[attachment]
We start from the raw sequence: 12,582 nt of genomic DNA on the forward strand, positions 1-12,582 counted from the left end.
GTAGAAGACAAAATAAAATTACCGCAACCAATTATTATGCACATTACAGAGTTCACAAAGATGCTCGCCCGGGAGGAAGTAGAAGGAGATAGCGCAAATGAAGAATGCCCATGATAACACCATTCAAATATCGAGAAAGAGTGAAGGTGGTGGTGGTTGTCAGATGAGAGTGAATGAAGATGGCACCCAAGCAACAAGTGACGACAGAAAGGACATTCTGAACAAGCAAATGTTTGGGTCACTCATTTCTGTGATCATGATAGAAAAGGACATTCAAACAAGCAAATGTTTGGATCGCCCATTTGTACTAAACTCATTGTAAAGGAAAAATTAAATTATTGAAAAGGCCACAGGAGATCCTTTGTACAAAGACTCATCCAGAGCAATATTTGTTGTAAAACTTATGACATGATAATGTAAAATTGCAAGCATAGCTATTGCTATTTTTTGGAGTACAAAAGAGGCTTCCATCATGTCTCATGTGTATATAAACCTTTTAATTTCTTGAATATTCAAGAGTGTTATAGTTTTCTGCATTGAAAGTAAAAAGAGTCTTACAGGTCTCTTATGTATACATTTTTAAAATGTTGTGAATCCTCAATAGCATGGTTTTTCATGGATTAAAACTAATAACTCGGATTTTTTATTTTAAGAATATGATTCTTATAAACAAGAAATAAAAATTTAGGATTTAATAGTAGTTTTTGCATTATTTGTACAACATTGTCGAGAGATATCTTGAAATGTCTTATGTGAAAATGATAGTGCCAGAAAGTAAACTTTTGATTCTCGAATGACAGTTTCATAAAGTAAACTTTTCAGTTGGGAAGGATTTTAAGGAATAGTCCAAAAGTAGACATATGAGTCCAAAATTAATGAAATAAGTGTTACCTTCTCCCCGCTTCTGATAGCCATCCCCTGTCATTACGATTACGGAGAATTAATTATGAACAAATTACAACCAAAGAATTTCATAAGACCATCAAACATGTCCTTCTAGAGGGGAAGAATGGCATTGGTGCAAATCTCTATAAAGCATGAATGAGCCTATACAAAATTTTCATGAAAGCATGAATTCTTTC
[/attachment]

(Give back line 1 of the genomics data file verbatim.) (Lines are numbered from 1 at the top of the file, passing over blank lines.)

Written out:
We start from the raw sequence: 12,582 nt of genomic DNA on the forward strand, positions 1-12,582 counted from the left end.